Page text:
Finger-Pointing Continues Over Bailout’s Effectiveness
Yesterday, it was Rep. Barney Frank (D-Mass,), chairman of the House Financial Services Committee, blaming mortgage servicers for a failure to modify loans, thereby prolonging the nation’s foreclosure crisis.
Today, it’s Sen. Chris Dodd (D-Conn.), chairman of the Senate Banking Committee, accusing lenders of hoarding federal funds, thus prolonging the nation’s credit crisis.
From Dodd’s statement delivered during today’s panel hearing on oversight of the Treasury’s bailout:
The acceptance of public funding carries with it a public obligation. One cannot benefit from taxpayer support in all its many forms and assume that one has no duty to serve that same taxpayer.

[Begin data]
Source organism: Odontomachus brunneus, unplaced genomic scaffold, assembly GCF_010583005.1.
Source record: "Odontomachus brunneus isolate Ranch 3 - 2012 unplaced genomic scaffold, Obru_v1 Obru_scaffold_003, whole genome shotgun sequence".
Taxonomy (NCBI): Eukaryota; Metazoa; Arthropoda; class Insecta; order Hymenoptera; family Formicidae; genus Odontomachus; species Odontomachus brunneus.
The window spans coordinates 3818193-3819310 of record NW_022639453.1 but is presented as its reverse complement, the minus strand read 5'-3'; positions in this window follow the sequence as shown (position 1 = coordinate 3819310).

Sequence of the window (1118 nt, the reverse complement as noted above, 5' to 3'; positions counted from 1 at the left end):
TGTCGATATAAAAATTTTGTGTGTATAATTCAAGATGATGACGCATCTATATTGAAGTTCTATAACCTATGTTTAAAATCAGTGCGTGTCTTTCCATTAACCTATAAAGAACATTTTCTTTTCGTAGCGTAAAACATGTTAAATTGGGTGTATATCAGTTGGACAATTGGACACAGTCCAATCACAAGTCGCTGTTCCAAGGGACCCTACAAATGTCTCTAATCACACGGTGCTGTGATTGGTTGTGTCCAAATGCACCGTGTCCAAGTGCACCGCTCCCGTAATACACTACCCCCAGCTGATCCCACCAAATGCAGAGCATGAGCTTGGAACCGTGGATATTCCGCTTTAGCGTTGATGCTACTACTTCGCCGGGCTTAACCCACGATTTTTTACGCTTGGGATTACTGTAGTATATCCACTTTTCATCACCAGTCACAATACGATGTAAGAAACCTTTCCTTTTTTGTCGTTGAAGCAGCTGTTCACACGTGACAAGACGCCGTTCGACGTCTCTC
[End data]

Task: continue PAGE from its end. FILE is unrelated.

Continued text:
Let me say as clearly as I can: hoarding capital and acquiring healthy banks are not — I repeat, are not — reasons why Congress authorized $700 billion in emergency funding.
And that may be true. But altruism and patriotism are not the reasons why banks exist. If the banks are hoarding money, it’s because that’s in their best financial interest. Should it come as a shock to Congress that Wall Street is driven by profit?
Someone should remind the Democrats that they were in charge of writing the legislation that might have forced the same activities they’d so like to see.